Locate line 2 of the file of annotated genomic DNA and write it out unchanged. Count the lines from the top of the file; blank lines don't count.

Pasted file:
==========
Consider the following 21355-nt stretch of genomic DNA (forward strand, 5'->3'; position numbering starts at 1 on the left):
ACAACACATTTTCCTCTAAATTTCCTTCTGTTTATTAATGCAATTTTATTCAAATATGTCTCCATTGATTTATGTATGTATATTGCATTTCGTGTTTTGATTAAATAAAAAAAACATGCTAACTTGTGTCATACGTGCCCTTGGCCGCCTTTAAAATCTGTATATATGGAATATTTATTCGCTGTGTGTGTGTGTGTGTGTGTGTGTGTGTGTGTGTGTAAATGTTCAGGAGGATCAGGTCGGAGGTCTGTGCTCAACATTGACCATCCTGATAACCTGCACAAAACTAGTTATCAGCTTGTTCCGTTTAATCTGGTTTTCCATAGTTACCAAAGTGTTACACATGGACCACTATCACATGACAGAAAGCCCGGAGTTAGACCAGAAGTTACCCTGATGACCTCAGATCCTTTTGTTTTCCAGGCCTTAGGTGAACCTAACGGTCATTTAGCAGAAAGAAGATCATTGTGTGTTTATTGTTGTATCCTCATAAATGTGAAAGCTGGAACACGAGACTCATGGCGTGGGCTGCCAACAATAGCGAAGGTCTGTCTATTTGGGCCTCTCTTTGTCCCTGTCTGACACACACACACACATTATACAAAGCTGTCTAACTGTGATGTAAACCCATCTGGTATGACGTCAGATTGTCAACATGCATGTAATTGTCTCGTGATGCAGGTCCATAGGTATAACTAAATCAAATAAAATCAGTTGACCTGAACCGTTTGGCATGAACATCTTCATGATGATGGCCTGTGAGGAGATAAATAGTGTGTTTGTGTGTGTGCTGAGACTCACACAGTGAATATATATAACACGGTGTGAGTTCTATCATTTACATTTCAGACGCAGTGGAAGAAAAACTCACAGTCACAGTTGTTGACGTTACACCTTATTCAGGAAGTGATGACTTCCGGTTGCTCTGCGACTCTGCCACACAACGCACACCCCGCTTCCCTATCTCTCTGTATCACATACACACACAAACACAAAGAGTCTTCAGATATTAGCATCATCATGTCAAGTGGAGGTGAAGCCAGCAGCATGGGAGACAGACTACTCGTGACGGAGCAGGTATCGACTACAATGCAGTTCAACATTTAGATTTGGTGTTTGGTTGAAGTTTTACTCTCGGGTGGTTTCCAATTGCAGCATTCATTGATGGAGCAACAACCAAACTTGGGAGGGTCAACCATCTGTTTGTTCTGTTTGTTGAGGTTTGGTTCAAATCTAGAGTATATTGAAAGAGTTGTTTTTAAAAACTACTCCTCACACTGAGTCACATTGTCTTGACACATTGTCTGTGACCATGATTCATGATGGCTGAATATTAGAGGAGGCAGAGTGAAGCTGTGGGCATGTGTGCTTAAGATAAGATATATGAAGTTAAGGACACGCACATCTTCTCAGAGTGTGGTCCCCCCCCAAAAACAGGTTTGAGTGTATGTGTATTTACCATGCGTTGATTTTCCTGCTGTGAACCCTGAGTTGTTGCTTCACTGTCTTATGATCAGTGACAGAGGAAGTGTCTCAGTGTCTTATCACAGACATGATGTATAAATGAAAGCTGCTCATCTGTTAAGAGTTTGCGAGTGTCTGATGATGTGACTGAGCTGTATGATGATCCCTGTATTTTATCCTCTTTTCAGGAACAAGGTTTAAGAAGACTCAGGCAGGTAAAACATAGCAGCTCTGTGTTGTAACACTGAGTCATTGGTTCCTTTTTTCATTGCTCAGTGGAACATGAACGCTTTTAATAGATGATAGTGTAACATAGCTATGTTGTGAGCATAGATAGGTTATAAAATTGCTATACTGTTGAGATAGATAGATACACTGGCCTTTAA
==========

ACAACACATTTTCCTCTAAATTTCCTTCTGTTTATTAATGCAATTTTATTCAAATATGTCTCCATTGATTTATGTATGTATATTGCATTTCGTGTTTTGATTAAATAAAAAAAACATGCTAACTTGTGTCATACGTGCCCTTGGCCGCCTTTAAAATCTGTATATATGGAATATTTATTCGCTGTGTGTGTGTGTGTGTGTGTGTGTGTGTGTGTGTGTAAATGTTCAGGAGGATCAGGTCGGAGGTCTGTGCTCAACATTGACCATCCTGATAACCTGCACAAAACTAGTTATCAGCTTGTTCCGTTTAATCTGGTTTTCCATAGTTACCAAAGTGTTACACATGGACCACTATCACATGACAGAAAGCCCGGAGTTAGACCAGAAGTTACCCTGATGACCTCAGATCCTTTTGTTTTCCAGGCCTTAGGTGAACCTAACGGTCATTTAGCAGAAAGAAGATCATTGTGTGTTTATTGTTGTATCCTCATAAATGTGAAAGCTGGAACACGAGACTCATGGCGTGGGCTGCCAACAATAGCGAAGGTCTGTCTATTTGGGCCTCTCTTTGTCCCTGTCTGACACACACACACACATTATACAAAGCTGTCTAACTGTGATGTAAACCCATCTGGTATGACGTCAGATTGTCAACATGCATGTAATTGTCTCGTGATGCAGGTCCATAGGTATAACTAAATCAAATAAAATCAGTTGACCTGAACCGTTTGGCATGAACATCTTCATGATGATGGCCTGTGAGGAGATAAATAGTGTGTTTGTGTGTGTGCTGAGACTCACACAGTGAATATATATAACACGGTGTGAGTTCTATCATTTACATTTCAGACGCAGTGGAAGAAAAACTCACAGTCACAGTTGTTGACGTTACACCTTATTCAGGAAGTGATGACTTCCGGTTGCTCTGCGACTCTGCCACACAACGCACACCCCGCTTCCCTATCTCTCTGTATCACATACACACACAAACACAAAGAGTCTTCAGATATTAGCATCATCATGTCAAGTGGAGGTGAAGCCAGCAGCATGGGAGACAGACTACTCGTGACGGAGCAGGTATCGACTACAATGCAGTTCAACATTTAGATTTGGTGTTTGGTTGAAGTTTTACTCTCGGGTGGTTTCCAATTGCAGCATTCATTGATGGAGCAACAACCAAACTTGGGAGGGTCAACCATCTGTTTGTTCTGTTTGTTGAGGTTTGGTTCAAATCTAGAGTATATTGAAAGAGTTGTTTTTAAAAACTACTCCTCACACTGAGTCACATTGTCTTGACACATTGTCTGTGACCATGATTCATGATGGCTGAATATTAGAGGAGGCAGAGTGAAGCTGTGGGCATGTGTGCTTAAGATAAGATATATGAAGTTAAGGACACGCACATCTTCTCAGAGTGTGGTCCCCCCCCAAAAACAGGTTTGAGTGTATGTGTATTTACCATGCGTTGATTTTCCTGCTGTGAACCCTGAGTTGTTGCTTCACTGTCTTATGATCAGTGACAGAGGAAGTGTCTCAGTGTCTTATCACAGACATGATGTATAAATGAAAGCTGCTCATCTGTTAAGAGTTTGCGAGTGTCTGATGATGTGACTGAGCTGTATGATGATCCCTGTATTTTATCCTCTTTTCAGGAACAAGGTTTAAGAAGACTCAGGCAGGTAAAACATAGCAGCTCTGTGTTGTAACACTGAGTCATTGGTTCCTTTTTTCATTGCTCAGTGGAACATGAACGCTTTTAATAGATGATAGTGTAACATAGCTATGTTGTGAGCATAGATAGGTTATAAAATTGCTATACTGTTGAGATAGATAGATACACTGGCCTTTAA